For the second consecutive year and a large number of shareholders in Crown Resorts Limited have reportedly rebelled against the firm currently under investigation by casino regulators for the states of Western Australia and Victoria.

According to a report from The Guardian newspaper, the Melbourne-headquartered firm was rocked at its annual general meeting earlier today after almost 31% of proxy shareholder votes were cast against the latest annual remuneration communique. This release purportedly showed that the company had handed out more than $20 million to executives who have since left including around $9.6 million in termination payments.

Subsequent surrender:

The newspaper reported that such votes clearing the 25% threshold are considered to be a ‘strike’ with two instances immediately giving shareholders the chance to vote on whether to discharge the entire board of directors. However, on this occasion Crown Resorts Limited’s backers purportedly did not pull the trigger with 95% opting to maintain the status quo.

Debateable defence:

Jane Halton (pictured) recently took over the reins at Crown Resorts Limited as the firm’s Interim Chairman and reportedly stated that the payments were necessary because they had formed part of ‘long-standing contracts’. The 60-year-old, who is filling in while her full-time successor, Dr Ziggy Switkowski, completes various state probity checks, purportedly furthermore disclosed that the Australian operator’s board has since started the process of overhauling its remuneration policies following extensive discussions with shareholders and proxy advisers.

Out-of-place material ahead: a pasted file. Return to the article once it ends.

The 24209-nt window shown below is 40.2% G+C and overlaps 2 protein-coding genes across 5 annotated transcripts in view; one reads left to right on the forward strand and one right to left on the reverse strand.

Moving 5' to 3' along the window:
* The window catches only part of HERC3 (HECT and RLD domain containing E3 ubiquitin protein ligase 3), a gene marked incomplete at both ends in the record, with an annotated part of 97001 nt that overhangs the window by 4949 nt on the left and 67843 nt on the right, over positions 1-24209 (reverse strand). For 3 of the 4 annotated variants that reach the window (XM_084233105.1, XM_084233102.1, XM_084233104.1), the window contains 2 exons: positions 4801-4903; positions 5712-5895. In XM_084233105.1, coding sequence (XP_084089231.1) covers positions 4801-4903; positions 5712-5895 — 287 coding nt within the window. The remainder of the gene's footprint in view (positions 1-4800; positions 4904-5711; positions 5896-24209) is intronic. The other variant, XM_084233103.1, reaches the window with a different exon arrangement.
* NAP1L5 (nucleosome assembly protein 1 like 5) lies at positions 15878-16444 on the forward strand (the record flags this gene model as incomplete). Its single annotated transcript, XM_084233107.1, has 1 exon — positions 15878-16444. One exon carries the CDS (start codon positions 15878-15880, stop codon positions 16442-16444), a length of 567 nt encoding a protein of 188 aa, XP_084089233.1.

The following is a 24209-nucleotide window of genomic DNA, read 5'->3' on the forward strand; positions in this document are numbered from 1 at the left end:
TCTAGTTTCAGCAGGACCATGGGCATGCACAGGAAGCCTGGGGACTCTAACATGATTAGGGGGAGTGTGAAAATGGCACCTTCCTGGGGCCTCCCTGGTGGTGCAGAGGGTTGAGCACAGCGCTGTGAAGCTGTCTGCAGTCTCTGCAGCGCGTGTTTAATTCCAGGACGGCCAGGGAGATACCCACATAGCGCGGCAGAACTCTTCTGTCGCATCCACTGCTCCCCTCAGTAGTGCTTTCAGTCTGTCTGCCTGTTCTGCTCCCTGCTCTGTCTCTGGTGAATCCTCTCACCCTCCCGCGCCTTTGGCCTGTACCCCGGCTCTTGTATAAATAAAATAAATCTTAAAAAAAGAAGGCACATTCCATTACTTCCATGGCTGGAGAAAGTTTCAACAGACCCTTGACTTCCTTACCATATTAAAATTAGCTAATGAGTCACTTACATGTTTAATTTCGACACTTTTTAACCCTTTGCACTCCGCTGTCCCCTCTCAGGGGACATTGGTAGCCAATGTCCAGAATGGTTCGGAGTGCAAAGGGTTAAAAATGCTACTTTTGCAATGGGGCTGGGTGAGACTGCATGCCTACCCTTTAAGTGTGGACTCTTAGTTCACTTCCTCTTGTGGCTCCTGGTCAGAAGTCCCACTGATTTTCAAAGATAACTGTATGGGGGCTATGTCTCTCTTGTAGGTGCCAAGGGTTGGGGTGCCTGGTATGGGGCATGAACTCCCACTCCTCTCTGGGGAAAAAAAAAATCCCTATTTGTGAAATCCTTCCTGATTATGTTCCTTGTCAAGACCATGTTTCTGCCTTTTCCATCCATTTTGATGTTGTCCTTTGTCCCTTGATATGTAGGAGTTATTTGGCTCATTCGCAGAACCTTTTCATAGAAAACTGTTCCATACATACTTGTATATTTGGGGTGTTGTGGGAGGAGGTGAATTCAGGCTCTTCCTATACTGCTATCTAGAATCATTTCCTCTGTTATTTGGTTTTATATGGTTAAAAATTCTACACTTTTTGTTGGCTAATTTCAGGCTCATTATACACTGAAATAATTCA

Halton reportedly stated…

“What I can tell you is that people were looking for an explanation of these termination payments.”

Sydney scandal:

Crown Resorts Limited, for which billionaire businessman James Packer is the largest shareholder courtesy of a 37% stake, is responsible for the giant Crown Melbourne and Crown Perth properties but was thrown into turmoil earlier this year when the casino regulator for the state of New South Wales refused to grant it a gambling license for its new Crown Sydney facility. This decision came after an official enquiry uncovered allegations that the company may have been complicit in several instances of money laundering tied to its past use of foreign junket firms.

Future findings:

The Guardian reported that the harsh New South Wales verdict prompted authorities in the states of Victoria and Western Australia to initiate analogous probes of their own with the latter expected to release its findings in March following the former’s publication of its own determinations. To further complicate matters and Crown Resorts Limited purportedly warned regulators in August that any ensuing suspension or cancellation of its casino licenses could result in the ‘very real potential’ of it going under.